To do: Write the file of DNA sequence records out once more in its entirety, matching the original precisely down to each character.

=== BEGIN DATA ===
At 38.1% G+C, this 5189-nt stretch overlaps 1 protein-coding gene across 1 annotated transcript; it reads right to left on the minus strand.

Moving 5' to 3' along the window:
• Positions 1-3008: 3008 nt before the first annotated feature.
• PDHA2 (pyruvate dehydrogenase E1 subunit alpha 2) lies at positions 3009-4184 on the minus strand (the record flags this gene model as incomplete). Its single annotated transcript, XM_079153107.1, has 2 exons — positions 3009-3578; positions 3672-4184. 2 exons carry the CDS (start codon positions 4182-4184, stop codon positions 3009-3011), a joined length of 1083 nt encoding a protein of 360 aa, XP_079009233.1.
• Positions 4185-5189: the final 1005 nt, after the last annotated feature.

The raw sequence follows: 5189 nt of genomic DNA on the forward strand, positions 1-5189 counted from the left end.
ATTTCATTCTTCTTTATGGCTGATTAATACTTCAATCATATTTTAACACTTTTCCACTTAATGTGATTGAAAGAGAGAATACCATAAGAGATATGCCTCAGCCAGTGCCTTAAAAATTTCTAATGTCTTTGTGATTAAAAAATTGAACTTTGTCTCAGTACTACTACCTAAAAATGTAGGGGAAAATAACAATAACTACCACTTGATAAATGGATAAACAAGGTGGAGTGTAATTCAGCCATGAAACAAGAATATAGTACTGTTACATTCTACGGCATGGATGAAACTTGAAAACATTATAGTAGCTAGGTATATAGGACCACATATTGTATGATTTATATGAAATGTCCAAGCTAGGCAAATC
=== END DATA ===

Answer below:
At 38.1% G+C, this 5189-nt stretch overlaps 1 protein-coding gene across 1 annotated transcript; it reads right to left on the minus strand.

Moving 5' to 3' along the window:
• Positions 1-3008: 3008 nt before the first annotated feature.
• PDHA2 (pyruvate dehydrogenase E1 subunit alpha 2) lies at positions 3009-4184 on the minus strand (the record flags this gene model as incomplete). Its single annotated transcript, XM_079153107.1, has 2 exons — positions 3009-3578; positions 3672-4184. 2 exons carry the CDS (start codon positions 4182-4184, stop codon positions 3009-3011), a joined length of 1083 nt encoding a protein of 360 aa, XP_079009233.1.
• Positions 4185-5189: the final 1005 nt, after the last annotated feature.

The raw sequence follows: 5189 nt of genomic DNA on the forward strand, positions 1-5189 counted from the left end.
ATTTCATTCTTCTTTATGGCTGATTAATACTTCAATCATATTTTAACACTTTTCCACTTAATGTGATTGAAAGAGAGAATACCATAAGAGATATGCCTCAGCCAGTGCCTTAAAAATTTCTAATGTCTTTGTGATTAAAAAATTGAACTTTGTCTCAGTACTACTACCTAAAAATGTAGGGGAAAATAACAATAACTACCACTTGATAAATGGATAAACAAGGTGGAGTGTAATTCAGCCATGAAACAAGAATATAGTACTGTTACATTCTACGGCATGGATGAAACTTGAAAACATTATAGTAGCTAGGTATATAGGACCACATATTGTATGATTTATATGAAATGTCCAAGCTAGGCAAATC